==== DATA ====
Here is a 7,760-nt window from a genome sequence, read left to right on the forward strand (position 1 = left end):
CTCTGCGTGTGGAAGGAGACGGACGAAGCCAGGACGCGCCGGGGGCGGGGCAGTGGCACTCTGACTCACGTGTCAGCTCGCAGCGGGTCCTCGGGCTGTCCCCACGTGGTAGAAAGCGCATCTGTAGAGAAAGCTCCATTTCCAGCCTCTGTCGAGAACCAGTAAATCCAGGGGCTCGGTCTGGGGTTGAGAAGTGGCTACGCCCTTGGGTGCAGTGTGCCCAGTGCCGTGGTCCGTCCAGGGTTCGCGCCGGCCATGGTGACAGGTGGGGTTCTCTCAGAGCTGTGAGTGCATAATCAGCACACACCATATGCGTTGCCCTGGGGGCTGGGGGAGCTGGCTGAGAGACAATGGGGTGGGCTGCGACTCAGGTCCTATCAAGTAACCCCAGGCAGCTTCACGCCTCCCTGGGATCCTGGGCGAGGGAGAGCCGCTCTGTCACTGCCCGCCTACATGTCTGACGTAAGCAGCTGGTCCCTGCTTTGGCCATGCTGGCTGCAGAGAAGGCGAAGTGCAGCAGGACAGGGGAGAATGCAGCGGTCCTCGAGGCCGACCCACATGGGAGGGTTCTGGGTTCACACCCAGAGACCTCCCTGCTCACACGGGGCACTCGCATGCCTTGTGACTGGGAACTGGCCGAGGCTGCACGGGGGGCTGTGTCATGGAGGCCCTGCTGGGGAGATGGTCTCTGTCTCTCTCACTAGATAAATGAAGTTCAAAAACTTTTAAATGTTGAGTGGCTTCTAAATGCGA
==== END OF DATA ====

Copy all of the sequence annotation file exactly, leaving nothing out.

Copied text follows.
Here is a 7,760-nt window from a genome sequence, read left to right on the forward strand (position 1 = left end):
CTCTGCGTGTGGAAGGAGACGGACGAAGCCAGGACGCGCCGGGGGCGGGGCAGTGGCACTCTGACTCACGTGTCAGCTCGCAGCGGGTCCTCGGGCTGTCCCCACGTGGTAGAAAGCGCATCTGTAGAGAAAGCTCCATTTCCAGCCTCTGTCGAGAACCAGTAAATCCAGGGGCTCGGTCTGGGGTTGAGAAGTGGCTACGCCCTTGGGTGCAGTGTGCCCAGTGCCGTGGTCCGTCCAGGGTTCGCGCCGGCCATGGTGACAGGTGGGGTTCTCTCAGAGCTGTGAGTGCATAATCAGCACACACCATATGCGTTGCCCTGGGGGCTGGGGGAGCTGGCTGAGAGACAATGGGGTGGGCTGCGACTCAGGTCCTATCAAGTAACCCCAGGCAGCTTCACGCCTCCCTGGGATCCTGGGCGAGGGAGAGCCGCTCTGTCACTGCCCGCCTACATGTCTGACGTAAGCAGCTGGTCCCTGCTTTGGCCATGCTGGCTGCAGAGAAGGCGAAGTGCAGCAGGACAGGGGAGAATGCAGCGGTCCTCGAGGCCGACCCACATGGGAGGGTTCTGGGTTCACACCCAGAGACCTCCCTGCTCACACGGGGCACTCGCATGCCTTGTGACTGGGAACTGGCCGAGGCTGCACGGGGGGCTGTGTCATGGAGGCCCTGCTGGGGAGATGGTCTCTGTCTCTCTCACTAGATAAATGAAGTTCAAAAACTTTTAAATGTTGAGTGGCTTCTAAATGCGA